UI expert: Clinton shutdown would have little effect on energy prices, reliability

UI expert: Clinton shutdown would have little effect on energy prices, reliability

CHAMPAIGN — A University of Illinois expert on energy policy says the shutdown of the Clinton nuclear plant probably would have little effect on Midwestern electricity prices or the reliability of the Midcontinent Independent System Operator Inc. system, which includes downstate Illinois.

"MISO's wholesale prices are depressed. They were last year and they're continuing this year," said George Gross, a professor of electrical and computer engineering at the UI. "The demand in many places has still not come back to pre-2008 levels. And so the demand is not there. There is a surplus of energy."

The Clinton plant has a generating capacity of 1,069 megawatts, which is less than 1 percent of the approximately 135,000 megawatts of capacity in MISO's system, Gross said. The MISO territory covers 15 central states from North Dakota to Louisiana.

"It's a very important drop in the local bucket but in terms of the MISO bucket, I think it's not going to have major implications," Gross said. "And the competition is the fact that we have this tremendously cheap (natural) gas continuing and the price of solar and wind have really come down. The advancement of the technology has really brought these prices down."

The effect on prices will be minimal, he said.

"There's no basis to say that the wholesale price of electricity is going to go up, given that you're removing a thousand megawatts of generation when we're riding all those renewables," he said. "I don't believe that this will have an impact on the prices in the market because it's a relatively small amount of capacity, compared to the total amount, and also the amount of energy it generates. It's not exactly a huge amount."

As a reliable baseload plant, Clinton would be missed, he said.

"Its energy is very good. So from the point of view of reliability I think it hurts the system. It's a baseload unit and it's on 24/7, close to 365 days a year. So I agree that it worsens the reliability," said Gross.

But he said Exelon Corp., the owner of the Clinton plant, has been unable to persuade customers in Illinois that the plant's reliability and its low-carbon output are worth higher electric rates, about 25 cents a month for the typical residential customer, according to Exelon.

The company's Next Generation Energy Plan went nowhere in the Legislature last month, not even advancing out of the Senate Energy Committee where it got a single hearing but no vote.

"The problem is that when Exelon makes the point that it's not really a subsidy and that ratepayers are paying for this additional reliability, well, the ratepayers are not exactly crying that the reliability of the system is bad and that it needs improvement," Gross said. "And they haven't been asked whether they want to pay for it or not. They're being told that as part of the legislation they would. I'm not sure that we want this stuff legislatively established, as opposed to the (Illinois Commerce Commission) which has all of the expertise and the skills to judge.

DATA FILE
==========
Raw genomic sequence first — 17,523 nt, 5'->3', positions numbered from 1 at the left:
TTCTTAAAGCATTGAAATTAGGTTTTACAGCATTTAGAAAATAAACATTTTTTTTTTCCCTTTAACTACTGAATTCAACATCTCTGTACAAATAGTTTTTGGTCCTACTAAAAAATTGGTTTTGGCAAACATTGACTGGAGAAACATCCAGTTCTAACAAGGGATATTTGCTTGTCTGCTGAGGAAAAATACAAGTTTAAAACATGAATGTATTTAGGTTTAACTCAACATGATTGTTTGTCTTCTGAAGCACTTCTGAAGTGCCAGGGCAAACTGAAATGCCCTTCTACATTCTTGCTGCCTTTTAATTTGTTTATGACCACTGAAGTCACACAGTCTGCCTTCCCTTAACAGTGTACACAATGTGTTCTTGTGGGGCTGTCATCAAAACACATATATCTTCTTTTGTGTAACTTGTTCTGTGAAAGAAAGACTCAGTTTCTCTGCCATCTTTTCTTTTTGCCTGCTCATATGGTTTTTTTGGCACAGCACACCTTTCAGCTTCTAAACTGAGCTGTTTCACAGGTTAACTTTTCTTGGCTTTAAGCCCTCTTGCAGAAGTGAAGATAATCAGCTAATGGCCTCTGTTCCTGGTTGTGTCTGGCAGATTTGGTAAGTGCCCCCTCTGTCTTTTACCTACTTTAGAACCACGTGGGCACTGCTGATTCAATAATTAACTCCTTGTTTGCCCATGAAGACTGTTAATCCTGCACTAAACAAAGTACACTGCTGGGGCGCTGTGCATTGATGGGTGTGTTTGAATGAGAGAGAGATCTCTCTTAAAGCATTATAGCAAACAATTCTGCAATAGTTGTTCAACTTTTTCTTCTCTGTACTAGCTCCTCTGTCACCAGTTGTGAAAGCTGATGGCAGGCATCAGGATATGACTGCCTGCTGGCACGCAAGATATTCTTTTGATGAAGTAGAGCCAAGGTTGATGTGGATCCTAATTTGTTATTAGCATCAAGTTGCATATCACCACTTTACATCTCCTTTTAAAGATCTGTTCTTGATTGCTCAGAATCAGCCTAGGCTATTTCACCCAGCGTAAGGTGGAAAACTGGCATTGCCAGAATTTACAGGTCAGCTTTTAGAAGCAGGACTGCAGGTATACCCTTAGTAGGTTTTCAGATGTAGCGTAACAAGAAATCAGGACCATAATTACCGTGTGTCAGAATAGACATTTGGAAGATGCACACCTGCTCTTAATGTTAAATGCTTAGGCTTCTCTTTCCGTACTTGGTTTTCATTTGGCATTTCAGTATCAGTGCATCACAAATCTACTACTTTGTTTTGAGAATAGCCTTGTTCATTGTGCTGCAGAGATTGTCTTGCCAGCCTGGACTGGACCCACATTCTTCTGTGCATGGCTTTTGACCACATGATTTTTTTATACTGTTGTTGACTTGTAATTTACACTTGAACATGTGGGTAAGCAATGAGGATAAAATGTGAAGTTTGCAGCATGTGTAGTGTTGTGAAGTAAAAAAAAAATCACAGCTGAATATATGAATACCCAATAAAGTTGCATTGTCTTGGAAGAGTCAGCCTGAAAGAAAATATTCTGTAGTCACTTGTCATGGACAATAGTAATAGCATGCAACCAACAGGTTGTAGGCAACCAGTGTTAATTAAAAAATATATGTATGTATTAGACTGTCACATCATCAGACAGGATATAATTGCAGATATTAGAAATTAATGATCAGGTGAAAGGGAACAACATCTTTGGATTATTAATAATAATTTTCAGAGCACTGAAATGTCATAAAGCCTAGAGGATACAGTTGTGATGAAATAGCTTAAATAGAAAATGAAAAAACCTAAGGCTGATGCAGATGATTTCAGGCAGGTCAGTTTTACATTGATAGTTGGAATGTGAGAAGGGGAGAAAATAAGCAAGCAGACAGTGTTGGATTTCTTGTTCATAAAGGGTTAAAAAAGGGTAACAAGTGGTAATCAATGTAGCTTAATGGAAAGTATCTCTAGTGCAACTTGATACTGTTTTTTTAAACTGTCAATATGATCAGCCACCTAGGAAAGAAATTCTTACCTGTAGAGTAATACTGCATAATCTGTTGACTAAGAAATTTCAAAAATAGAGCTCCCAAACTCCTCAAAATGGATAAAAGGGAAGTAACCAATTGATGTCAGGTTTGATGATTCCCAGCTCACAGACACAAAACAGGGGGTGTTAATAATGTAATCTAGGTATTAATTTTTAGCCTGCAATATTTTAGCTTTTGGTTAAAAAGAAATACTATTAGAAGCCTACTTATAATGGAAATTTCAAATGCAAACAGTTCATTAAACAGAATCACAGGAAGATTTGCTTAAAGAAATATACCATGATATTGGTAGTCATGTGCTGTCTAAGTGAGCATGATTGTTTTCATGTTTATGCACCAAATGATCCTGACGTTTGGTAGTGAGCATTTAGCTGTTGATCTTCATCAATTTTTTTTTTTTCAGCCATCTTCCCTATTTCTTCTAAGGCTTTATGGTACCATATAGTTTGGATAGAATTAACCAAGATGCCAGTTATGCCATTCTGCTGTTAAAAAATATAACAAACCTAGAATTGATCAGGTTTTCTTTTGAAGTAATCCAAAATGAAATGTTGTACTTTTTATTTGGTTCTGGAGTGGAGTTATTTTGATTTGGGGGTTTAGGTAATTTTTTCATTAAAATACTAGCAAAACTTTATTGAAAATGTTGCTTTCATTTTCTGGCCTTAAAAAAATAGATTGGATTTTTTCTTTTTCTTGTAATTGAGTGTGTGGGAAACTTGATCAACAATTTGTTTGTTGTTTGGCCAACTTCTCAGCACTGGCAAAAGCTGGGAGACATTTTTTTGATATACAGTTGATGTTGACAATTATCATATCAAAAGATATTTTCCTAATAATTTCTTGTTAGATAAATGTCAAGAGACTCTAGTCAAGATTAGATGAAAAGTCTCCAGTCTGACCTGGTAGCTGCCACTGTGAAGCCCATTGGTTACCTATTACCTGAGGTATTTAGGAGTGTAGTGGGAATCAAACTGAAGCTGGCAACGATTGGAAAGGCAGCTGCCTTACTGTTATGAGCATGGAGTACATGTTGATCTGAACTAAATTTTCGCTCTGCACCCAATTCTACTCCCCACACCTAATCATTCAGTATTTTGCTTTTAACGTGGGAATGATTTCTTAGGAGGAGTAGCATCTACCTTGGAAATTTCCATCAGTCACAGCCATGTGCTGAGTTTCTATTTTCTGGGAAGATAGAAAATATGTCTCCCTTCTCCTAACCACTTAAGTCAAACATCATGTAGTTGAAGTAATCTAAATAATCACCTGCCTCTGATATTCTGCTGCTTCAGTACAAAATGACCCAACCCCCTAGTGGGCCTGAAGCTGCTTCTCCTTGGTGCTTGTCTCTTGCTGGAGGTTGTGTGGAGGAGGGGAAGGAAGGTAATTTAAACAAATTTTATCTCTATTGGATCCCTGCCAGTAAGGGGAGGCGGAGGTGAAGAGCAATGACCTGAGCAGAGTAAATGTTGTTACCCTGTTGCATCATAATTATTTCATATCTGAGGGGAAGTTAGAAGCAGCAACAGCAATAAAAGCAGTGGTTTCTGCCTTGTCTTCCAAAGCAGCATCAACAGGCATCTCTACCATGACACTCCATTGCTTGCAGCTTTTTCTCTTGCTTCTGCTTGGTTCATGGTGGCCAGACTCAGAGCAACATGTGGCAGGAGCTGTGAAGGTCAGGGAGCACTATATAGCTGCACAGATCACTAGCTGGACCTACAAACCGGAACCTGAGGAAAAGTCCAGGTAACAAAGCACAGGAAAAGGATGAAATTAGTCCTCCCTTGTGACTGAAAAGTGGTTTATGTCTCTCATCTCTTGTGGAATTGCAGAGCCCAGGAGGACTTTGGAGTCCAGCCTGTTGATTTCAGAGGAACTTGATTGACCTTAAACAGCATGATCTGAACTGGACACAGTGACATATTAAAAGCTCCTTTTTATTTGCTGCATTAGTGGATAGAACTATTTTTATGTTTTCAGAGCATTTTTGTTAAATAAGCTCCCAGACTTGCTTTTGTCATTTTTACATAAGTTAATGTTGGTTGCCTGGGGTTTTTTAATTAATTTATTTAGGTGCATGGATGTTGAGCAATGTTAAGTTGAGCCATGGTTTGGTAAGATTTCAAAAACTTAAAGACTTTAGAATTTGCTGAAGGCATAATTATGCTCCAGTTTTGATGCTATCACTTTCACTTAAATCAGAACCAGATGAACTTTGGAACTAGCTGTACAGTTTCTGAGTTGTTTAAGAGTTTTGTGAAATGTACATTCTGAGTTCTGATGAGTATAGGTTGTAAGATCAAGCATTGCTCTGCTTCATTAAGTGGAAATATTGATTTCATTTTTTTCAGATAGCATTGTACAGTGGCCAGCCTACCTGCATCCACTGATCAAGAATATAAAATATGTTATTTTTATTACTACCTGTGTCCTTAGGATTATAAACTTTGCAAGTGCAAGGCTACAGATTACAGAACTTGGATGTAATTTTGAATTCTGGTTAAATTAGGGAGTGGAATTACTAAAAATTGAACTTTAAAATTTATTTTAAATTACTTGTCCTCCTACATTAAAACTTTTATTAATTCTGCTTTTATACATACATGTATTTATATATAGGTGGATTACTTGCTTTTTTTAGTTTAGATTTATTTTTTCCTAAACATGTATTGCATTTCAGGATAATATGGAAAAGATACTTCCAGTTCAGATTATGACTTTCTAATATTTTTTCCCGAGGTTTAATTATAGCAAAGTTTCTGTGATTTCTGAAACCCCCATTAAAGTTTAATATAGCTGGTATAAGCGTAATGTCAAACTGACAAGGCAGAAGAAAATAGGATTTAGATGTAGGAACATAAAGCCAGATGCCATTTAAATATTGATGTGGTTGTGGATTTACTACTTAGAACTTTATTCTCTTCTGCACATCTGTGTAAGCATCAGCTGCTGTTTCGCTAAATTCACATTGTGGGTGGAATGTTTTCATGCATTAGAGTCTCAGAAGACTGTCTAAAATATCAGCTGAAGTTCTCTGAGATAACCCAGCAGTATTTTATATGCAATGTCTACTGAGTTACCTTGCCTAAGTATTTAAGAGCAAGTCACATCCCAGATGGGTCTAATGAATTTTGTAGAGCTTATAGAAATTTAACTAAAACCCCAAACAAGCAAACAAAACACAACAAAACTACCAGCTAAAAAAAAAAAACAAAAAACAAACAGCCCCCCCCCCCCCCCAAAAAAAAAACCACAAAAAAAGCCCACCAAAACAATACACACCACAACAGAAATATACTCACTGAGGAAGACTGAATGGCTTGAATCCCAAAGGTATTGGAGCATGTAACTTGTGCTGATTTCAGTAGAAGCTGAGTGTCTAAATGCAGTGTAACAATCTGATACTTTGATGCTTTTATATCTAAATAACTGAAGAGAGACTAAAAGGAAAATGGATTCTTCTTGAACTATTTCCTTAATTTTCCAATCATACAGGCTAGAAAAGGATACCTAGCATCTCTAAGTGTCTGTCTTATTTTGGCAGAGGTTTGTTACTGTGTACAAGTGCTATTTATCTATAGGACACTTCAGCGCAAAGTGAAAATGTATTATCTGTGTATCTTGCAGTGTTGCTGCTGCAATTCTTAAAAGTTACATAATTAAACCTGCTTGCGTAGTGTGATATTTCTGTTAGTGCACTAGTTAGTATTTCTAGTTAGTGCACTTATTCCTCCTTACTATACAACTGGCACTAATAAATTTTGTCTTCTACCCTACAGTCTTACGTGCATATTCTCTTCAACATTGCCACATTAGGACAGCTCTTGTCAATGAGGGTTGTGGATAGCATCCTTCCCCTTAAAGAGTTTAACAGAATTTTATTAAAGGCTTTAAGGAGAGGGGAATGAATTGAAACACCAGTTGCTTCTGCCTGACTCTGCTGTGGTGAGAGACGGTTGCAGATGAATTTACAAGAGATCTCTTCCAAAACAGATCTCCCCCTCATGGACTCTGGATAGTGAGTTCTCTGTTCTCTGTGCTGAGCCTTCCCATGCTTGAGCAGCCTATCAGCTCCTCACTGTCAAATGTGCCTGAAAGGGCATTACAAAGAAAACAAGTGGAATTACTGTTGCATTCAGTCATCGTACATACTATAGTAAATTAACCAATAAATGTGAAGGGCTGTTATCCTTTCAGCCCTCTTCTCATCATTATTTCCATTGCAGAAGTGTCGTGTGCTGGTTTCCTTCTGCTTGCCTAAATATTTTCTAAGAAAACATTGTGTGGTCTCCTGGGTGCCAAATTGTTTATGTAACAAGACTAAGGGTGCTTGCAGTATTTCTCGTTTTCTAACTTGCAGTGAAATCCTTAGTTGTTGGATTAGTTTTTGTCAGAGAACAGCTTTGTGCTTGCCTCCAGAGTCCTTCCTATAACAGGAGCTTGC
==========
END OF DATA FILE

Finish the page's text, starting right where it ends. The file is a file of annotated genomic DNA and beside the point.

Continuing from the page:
"I would argue that doing it by legislation, particularly in a state which cannot pass a budget and would try to pass something even more controversial, it's not clear to me that that's the way to go."

Gross said he expects Exelon will follow through with its decision to close the plant.

"Today's environment is to shut it down. They are going to be basically losing less than if they continued operating it," he said. "That's what we have to surmise. From the point of view of their shareholders, it's a good decision. From the point of view of the (DeWitt County) community, it's a terrible decision.

"You know those kids in any community where they have a nuclear plant, the kids get computers on every desk and those communities have tremendously high incomes. Their schools are well-financed. That's definitely going to hurt. And then you're going to have an increase in unemployment. Given that the state is losing population we can surmise that the employees will go to places where there is still employment. Those are deleterious effects. They're not good from the point of view of the governor or any politician.

"But I think what Exelon's going to say is, 'Where were your voices when the Legislature was in session? You didn't do anything so don't blame us. We said we were going to do this and now we're doing it.' I don't think for a politician this is good. But I think it's a business decision."

Comment viewing options

Select your preferred way to display the comments and click "Save settings" to activate your changes.
mstook423 wrote on June 03, 2016 at 11:06 am

What is not explained is the historic volatility of natural gas in the last 15 years. It's price over that time period has at times been 5 to 6 times the price it is now.  If the price of natural gas returns to these high historic prices then the price of power will spike.  If we lose the energy mix of coal, nuclear, natural gas, etc.that can soften the price spike.  That is why we need a mix of energy sources on the power grid so that prices and supply is kept more constant.  

Renewables, while they should be part of the mix, are not suitable for a constant supply of base load power.  We still need large base load plants to supply the base electric load.